We created strings of colors in Continuo, the next game in our A-Z game shelf play-through.
Basic Info: Continuo
Time: 20 Minutes
Designer: Maureen Hiron
Publisher: U.S. Games Systems, Inc.
Continuo is a tile-laying game where players try to match up strings of colored squares on their tile with colors already played to the tableau. Each turn, players score the total of the squares in each string of colors that span, at minimum, the newly-placed tile and a tile already on the board. Once all of the tiles are placed, the player with the most points wins.
Continuo consists solely of a stack of square tiles, each divided into 16 squares of 2-3 different colors. The game starts with three tiles (for 2 players – it’s different for different player counts) on the board, placed such that they would score the most points (more on that in a moment).
On their turn, players draw a tile and place it. Any colors that match between the newly-placed tile and those already in the tableau will score. The score is the number of squares in the “strings” of colors. And a color can score more than once, so that two strings of 4 red squares is more valuable than a single string of 5 red squares. In the above picture, Andrew scored 9 for the yellow string, 4 for the red string, 2 for the green string on the right, and 4 for the green string on the left, for a total of 19 on that turn.
Once the last tile is laid, the scores are tallied and the player with the most points wins.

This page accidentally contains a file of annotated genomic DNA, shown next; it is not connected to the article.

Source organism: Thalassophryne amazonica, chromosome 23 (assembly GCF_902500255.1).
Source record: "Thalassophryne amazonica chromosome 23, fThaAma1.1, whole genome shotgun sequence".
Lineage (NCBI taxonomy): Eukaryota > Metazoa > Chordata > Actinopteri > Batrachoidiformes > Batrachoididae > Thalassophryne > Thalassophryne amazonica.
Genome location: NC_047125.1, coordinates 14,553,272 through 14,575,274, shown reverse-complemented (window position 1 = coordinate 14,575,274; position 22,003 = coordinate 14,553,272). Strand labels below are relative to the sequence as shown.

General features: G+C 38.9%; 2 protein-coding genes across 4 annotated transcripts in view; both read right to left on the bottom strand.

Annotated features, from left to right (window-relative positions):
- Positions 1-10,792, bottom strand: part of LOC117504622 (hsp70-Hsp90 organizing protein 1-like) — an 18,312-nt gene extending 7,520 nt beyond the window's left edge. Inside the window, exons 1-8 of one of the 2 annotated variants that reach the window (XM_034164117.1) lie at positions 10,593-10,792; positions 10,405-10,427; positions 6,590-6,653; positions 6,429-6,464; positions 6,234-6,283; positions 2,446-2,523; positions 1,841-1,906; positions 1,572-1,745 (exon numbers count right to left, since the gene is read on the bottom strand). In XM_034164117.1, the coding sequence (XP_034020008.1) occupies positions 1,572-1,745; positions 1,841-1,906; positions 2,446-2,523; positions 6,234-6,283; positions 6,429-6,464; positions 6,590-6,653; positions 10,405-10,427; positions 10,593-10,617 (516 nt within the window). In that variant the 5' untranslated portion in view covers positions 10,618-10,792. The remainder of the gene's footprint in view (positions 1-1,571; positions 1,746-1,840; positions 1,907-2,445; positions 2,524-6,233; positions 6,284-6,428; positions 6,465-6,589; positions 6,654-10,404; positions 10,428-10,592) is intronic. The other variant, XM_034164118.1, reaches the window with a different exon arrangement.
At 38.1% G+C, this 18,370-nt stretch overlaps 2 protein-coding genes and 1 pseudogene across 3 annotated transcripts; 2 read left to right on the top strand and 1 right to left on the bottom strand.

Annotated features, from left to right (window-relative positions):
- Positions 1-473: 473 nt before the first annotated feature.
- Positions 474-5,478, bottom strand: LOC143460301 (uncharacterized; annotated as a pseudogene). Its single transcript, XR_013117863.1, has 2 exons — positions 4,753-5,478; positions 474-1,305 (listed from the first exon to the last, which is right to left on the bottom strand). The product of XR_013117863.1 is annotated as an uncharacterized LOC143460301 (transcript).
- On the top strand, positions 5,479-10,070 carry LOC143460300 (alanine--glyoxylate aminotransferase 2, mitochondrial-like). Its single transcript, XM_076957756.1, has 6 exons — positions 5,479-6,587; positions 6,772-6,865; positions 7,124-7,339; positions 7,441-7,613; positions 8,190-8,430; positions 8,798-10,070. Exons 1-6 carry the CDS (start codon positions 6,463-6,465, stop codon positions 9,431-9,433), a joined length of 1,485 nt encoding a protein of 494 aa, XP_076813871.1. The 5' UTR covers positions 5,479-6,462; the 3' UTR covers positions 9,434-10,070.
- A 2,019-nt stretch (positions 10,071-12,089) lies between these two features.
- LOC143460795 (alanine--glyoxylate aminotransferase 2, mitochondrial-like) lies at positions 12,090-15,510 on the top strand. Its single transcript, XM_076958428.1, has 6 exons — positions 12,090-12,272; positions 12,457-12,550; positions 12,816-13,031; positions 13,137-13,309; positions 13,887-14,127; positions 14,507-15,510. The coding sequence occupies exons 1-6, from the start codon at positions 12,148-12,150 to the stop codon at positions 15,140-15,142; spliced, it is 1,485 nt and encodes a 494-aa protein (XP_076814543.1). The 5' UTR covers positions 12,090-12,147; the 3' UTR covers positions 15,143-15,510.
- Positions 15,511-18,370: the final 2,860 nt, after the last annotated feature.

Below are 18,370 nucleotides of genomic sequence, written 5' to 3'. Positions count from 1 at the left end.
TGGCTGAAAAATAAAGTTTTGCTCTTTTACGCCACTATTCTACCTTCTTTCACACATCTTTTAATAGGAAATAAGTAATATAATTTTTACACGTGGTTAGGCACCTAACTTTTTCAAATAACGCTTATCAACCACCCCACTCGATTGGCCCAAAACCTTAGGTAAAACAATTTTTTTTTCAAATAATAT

Neither of us can remember how or when we picked up this game. It seems to be another in the string of abstract games that we added to our collection early in our gaming days.
I appreciated how difficult it was to build up strings that were much longer than 5 or 6 colors. We managed it, but those would then be almost immediately cut off. The tiles were clearly designed to make those long string challenging.
While I found some enjoyment in the challenge of trying to find just the right place for the tile that I chose, there just wasn’t enough to the game. With only one tile to chose from, there was little strategy beyond finding the best place for that single tile. There is also a lot of down-time because you only pick your tile on your turn. Pulling the tile in advance might offer a little advantage, but you would still need to consider what the other person played, so I’m not sure it would save a lot of time.
Overall, I just didn’t find it that interesting.
How is it as a 2-player game? Continuo is fine as a 2-player game. I suppose that at higher player counts the board will change even more between turns, adding some additional planning time for each players. So, perhaps, 2-players is a good number.
How about the art and component quality? The tiles are decent – not a thick, thick cardboard, but sturdy enough. The art is simply squares on tiles, so there’s not much there. We did find our selves wishing that there was a black outline on the outside of each tile – there were outlines for the “inside” squares on each tile, and without the outside lines, the tiles tended to blend together a little too much.
Will this stay in my collection? No, I’m just not that interested in this game, and there are many more in my collection that I’d rather play.
One Reply to “A to Z Gaming: Continuo”
The quote from Omar Sharif was surprising, so I went searching. It turns out Sharif was a skilled contract bridge player, playing for Egypt at the world championships in the late 1960s. He also endorsed a lot of stuff, like a computer game called Omar Sharif Bridge that’s still being updated, a game called 2-5-8, and a backgammon set. Was he a serious gamer, just willing to endorse anything, or maybe both?